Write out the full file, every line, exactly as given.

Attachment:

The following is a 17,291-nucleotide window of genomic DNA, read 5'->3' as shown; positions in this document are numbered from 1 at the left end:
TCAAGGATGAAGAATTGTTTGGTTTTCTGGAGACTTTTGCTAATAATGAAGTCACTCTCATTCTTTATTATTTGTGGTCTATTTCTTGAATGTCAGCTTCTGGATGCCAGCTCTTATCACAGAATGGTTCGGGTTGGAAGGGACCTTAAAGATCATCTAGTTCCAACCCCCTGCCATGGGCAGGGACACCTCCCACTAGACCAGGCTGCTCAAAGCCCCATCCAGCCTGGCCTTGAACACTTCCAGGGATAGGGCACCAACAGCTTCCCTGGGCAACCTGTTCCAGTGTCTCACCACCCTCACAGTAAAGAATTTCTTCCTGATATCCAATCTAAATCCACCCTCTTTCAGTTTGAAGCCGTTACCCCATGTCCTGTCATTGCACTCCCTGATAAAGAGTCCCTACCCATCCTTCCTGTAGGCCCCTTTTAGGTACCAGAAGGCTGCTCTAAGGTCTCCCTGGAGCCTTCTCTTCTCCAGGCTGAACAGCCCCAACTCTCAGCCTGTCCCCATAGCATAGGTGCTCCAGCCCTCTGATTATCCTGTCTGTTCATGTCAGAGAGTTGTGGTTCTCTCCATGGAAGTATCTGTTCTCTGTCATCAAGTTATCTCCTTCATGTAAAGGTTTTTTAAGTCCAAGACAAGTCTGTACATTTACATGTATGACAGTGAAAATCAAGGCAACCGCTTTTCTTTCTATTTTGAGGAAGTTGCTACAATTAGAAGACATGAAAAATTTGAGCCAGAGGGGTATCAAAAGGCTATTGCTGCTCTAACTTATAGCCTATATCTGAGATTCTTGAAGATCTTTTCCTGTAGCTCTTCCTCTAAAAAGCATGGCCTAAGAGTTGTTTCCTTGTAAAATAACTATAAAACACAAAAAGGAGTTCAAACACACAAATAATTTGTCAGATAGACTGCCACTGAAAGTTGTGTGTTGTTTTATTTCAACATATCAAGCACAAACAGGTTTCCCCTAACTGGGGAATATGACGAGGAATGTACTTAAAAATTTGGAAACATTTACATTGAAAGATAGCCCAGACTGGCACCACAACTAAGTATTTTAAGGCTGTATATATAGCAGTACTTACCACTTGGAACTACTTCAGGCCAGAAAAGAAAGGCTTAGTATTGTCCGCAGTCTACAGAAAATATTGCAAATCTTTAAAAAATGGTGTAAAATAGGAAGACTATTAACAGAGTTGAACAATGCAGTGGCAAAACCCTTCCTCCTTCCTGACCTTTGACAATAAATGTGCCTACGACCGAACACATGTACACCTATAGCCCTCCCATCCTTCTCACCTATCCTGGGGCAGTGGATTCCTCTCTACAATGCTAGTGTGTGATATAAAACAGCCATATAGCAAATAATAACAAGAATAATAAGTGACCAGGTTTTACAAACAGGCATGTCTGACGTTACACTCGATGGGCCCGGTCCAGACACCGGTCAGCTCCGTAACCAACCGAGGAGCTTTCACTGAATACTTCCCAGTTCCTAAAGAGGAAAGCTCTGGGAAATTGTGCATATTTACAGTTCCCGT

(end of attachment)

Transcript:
The following is a 17,291-nucleotide window of genomic DNA, read 5'->3' as shown; positions in this document are numbered from 1 at the left end:
TCAAGGATGAAGAATTGTTTGGTTTTCTGGAGACTTTTGCTAATAATGAAGTCACTCTCATTCTTTATTATTTGTGGTCTATTTCTTGAATGTCAGCTTCTGGATGCCAGCTCTTATCACAGAATGGTTCGGGTTGGAAGGGACCTTAAAGATCATCTAGTTCCAACCCCCTGCCATGGGCAGGGACACCTCCCACTAGACCAGGCTGCTCAAAGCCCCATCCAGCCTGGCCTTGAACACTTCCAGGGATAGGGCACCAACAGCTTCCCTGGGCAACCTGTTCCAGTGTCTCACCACCCTCACAGTAAAGAATTTCTTCCTGATATCCAATCTAAATCCACCCTCTTTCAGTTTGAAGCCGTTACCCCATGTCCTGTCATTGCACTCCCTGATAAAGAGTCCCTACCCATCCTTCCTGTAGGCCCCTTTTAGGTACCAGAAGGCTGCTCTAAGGTCTCCCTGGAGCCTTCTCTTCTCCAGGCTGAACAGCCCCAACTCTCAGCCTGTCCCCATAGCATAGGTGCTCCAGCCCTCTGATTATCCTGTCTGTTCATGTCAGAGAGTTGTGGTTCTCTCCATGGAAGTATCTGTTCTCTGTCATCAAGTTATCTCCTTCATGTAAAGGTTTTTTAAGTCCAAGACAAGTCTGTACATTTACATGTATGACAGTGAAAATCAAGGCAACCGCTTTTCTTTCTATTTTGAGGAAGTTGCTACAATTAGAAGACATGAAAAATTTGAGCCAGAGGGGTATCAAAAGGCTATTGCTGCTCTAACTTATAGCCTATATCTGAGATTCTTGAAGATCTTTTCCTGTAGCTCTTCCTCTAAAAAGCATGGCCTAAGAGTTGTTTCCTTGTAAAATAACTATAAAACACAAAAAGGAGTTCAAACACACAAATAATTTGTCAGATAGACTGCCACTGAAAGTTGTGTGTTGTTTTATTTCAACATATCAAGCACAAACAGGTTTCCCCTAACTGGGGAATATGACGAGGAATGTACTTAAAAATTTGGAAACATTTACATTGAAAGATAGCCCAGACTGGCACCACAACTAAGTATTTTAAGGCTGTATATATAGCAGTACTTACCACTTGGAACTACTTCAGGCCAGAAAAGAAAGGCTTAGTATTGTCCGCAGTCTACAGAAAATATTGCAAATCTTTAAAAAATGGTGTAAAATAGGAAGACTATTAACAGAGTTGAACAATGCAGTGGCAAAACCCTTCCTCCTTCCTGACCTTTGACAATAAATGTGCCTACGACCGAACACATGTACACCTATAGCCCTCCCATCCTTCTCACCTATCCTGGGGCAGTGGATTCCTCTCTACAATGCTAGTGTGTGATATAAAACAGCCATATAGCAAATAATAACAAGAATAATAAGTGACCAGGTTTTACAAACAGGCATGTCTGACGTTACACTCGATGGGCCCGGTCCAGACACCGGTCAGCTCCGTAACCAACCGAGGAGCTTTCACTGAATACTTCCCAGTTCCTAAAGAGGAAAGCTCTGGGAAATTGTGCATATTTACAGTTCCCGT